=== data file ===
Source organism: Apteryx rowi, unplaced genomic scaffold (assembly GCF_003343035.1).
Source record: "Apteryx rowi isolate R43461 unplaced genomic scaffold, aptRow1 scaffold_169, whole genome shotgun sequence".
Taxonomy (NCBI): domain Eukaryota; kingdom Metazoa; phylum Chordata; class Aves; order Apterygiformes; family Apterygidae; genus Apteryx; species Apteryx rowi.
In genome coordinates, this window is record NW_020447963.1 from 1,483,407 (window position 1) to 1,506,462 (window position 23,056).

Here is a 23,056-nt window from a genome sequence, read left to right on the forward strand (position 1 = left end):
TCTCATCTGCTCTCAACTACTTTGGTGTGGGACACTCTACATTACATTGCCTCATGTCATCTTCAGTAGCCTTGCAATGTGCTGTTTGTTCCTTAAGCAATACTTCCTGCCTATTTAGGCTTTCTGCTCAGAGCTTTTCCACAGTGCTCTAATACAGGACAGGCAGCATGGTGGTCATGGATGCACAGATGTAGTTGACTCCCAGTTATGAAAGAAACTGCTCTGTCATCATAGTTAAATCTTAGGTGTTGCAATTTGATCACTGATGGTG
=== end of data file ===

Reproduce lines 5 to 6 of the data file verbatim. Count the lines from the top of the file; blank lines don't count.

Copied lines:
Here is a 23,056-nt window from a genome sequence, read left to right on the forward strand (position 1 = left end):
TCTCATCTGCTCTCAACTACTTTGGTGTGGGACACTCTACATTACATTGCCTCATGTCATCTTCAGTAGCCTTGCAATGTGCTGTTTGTTCCTTAAGCAATACTTCCTGCCTATTTAGGCTTTCTGCTCAGAGCTTTTCCACAGTGCTCTAATACAGGACAGGCAGCATGGTGGTCATGGATGCACAGATGTAGTTGACTCCCAGTTATGAAAGAAACTGCTCTGTCATCATAGTTAAATCTTAGGTGTTGCAATTTGATCACTGATGGTG